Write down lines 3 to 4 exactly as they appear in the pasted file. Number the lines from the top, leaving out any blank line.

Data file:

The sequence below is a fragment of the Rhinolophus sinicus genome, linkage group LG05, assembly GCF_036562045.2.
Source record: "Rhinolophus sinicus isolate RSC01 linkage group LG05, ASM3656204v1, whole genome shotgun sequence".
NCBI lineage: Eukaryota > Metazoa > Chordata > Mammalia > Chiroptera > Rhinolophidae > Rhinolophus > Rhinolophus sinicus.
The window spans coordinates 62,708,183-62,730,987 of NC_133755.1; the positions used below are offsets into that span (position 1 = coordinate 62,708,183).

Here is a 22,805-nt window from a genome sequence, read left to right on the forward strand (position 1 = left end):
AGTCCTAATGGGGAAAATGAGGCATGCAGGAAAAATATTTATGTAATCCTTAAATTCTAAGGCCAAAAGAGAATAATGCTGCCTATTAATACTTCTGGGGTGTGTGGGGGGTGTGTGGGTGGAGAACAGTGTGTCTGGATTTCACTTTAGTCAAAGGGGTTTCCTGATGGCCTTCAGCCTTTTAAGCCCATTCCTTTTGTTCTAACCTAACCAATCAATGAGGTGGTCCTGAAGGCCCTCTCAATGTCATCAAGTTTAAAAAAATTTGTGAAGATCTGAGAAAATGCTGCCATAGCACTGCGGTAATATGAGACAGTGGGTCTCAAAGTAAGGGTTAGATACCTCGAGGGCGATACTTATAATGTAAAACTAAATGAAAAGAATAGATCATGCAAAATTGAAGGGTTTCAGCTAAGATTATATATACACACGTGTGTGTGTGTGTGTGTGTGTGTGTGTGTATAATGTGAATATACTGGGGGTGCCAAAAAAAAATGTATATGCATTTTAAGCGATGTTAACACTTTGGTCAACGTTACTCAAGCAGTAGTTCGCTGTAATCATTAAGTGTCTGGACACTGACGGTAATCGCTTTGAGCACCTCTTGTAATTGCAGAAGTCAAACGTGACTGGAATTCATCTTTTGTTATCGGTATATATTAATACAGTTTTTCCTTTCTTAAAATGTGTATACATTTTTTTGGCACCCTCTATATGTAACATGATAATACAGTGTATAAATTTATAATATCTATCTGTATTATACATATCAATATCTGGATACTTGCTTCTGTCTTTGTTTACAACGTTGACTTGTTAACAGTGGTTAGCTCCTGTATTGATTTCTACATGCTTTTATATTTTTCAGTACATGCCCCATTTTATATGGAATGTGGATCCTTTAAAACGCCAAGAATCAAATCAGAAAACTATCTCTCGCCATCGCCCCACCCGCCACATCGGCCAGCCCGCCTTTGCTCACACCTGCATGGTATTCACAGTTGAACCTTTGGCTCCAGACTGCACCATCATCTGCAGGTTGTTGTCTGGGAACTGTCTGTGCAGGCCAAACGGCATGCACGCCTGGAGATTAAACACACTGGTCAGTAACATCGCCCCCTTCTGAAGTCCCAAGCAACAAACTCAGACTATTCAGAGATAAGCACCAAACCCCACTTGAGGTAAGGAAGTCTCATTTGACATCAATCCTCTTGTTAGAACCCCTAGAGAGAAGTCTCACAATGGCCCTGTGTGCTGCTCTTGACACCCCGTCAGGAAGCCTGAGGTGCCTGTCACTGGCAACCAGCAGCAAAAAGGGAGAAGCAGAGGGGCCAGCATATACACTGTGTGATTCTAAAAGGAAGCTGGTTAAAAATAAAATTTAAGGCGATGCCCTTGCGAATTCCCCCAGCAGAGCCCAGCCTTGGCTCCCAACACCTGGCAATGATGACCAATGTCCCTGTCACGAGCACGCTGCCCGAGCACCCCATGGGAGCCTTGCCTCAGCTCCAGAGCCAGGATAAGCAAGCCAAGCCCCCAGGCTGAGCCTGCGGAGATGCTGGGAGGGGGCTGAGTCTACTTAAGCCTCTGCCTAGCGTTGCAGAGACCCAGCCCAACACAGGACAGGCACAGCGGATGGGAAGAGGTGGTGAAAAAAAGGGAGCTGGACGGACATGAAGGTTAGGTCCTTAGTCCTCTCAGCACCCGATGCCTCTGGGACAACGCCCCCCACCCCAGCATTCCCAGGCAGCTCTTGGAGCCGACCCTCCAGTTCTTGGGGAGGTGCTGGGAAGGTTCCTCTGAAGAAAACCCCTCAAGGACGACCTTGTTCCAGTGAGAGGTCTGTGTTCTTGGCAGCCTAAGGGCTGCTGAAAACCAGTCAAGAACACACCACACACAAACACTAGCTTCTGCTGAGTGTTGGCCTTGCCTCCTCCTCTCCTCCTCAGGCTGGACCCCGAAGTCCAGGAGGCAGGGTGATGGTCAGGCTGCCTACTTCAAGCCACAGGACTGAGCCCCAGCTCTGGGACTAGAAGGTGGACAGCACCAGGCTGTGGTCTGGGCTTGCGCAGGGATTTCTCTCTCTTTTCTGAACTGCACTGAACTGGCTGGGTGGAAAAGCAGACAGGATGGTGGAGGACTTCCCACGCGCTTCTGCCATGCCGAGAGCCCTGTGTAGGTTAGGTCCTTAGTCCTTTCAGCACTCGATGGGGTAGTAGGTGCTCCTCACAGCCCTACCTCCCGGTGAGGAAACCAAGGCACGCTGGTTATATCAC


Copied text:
NCBI lineage: Eukaryota > Metazoa > Chordata > Mammalia > Chiroptera > Rhinolophidae > Rhinolophus > Rhinolophus sinicus.
The window spans coordinates 62,708,183-62,730,987 of NC_133755.1; the positions used below are offsets into that span (position 1 = coordinate 62,708,183).